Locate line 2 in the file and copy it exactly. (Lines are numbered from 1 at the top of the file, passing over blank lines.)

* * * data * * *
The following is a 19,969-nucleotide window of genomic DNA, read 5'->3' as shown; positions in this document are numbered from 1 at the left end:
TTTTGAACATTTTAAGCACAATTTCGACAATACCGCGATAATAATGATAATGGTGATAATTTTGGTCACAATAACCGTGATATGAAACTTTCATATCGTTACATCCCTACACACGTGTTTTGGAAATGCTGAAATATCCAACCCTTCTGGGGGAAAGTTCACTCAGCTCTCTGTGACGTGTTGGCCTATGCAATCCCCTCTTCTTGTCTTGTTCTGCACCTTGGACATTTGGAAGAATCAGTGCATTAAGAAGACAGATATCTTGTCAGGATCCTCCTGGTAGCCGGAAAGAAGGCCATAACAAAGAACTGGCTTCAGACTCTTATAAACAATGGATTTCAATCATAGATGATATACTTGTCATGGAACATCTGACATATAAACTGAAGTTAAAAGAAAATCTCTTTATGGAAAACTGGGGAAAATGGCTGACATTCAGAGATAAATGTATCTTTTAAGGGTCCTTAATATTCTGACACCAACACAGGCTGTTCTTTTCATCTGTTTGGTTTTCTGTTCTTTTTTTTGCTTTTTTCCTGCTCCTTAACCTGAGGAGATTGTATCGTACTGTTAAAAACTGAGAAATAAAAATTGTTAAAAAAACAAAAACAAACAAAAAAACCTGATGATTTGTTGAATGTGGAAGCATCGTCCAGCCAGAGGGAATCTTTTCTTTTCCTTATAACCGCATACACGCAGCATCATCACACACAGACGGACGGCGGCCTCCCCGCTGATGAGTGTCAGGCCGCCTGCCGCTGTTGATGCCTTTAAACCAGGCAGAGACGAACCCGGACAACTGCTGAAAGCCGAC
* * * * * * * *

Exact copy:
TTTTGAACATTTTAAGCACAATTTCGACAATACCGCGATAATAATGATAATGGTGATAATTTTGGTCACAATAACCGTGATATGAAACTTTCATATCGTTACATCCCTACACACGTGTTTTGGAAATGCTGAAATATCCAACCCTTCTGGGGGAAAGTTCACTCAGCTCTCTGTGACGTGTTGGCCTATGCAATCCCCTCTTCTTGTCTTGTTCTGCACCTTGGACATTTGGAAGAATCAGTGCATTAAGAAGACAGATATCTTGTCAGGATCCTCCTGGTAGCCGGAAAGAAGGCCATAACAAAGAACTGGCTTCAGACTCTTATAAACAATGGATTTCAATCATAGATGATATACTTGTCATGGAACATCTGACATATAAACTGAAGTTAAAAGAAAATCTCTTTATGGAAAACTGGGGAAAATGGCTGACATTCAGAGATAAATGTATCTTTTAAGGGTCCTTAATATTCTGACACCAACACAGGCTGTTCTTTTCATCTGTTTGGTTTTCTGTTCTTTTTTTTGCTTTTTTCCTGCTCCTTAACCTGAGGAGATTGTATCGTACTGTTAAAAACTGAGAAATAAAAATTGTTAAAAAAACAAAAACAAACAAAAAAACCTGATGATTTGTTGAATGTGGAAGCATCGTCCAGCCAGAGGGAATCTTTTCTTTTCCTTATAACCGCATACACGCAGCATCATCACACACAGACGGACGGCGGCCTCCCCGCTGATGAGTGTCAGGCCGCCTGCCGCTGTTGATGCCTTTAAACCAGGCAGAGACGAACCCGGACAACTGCTGAAAGCCGAC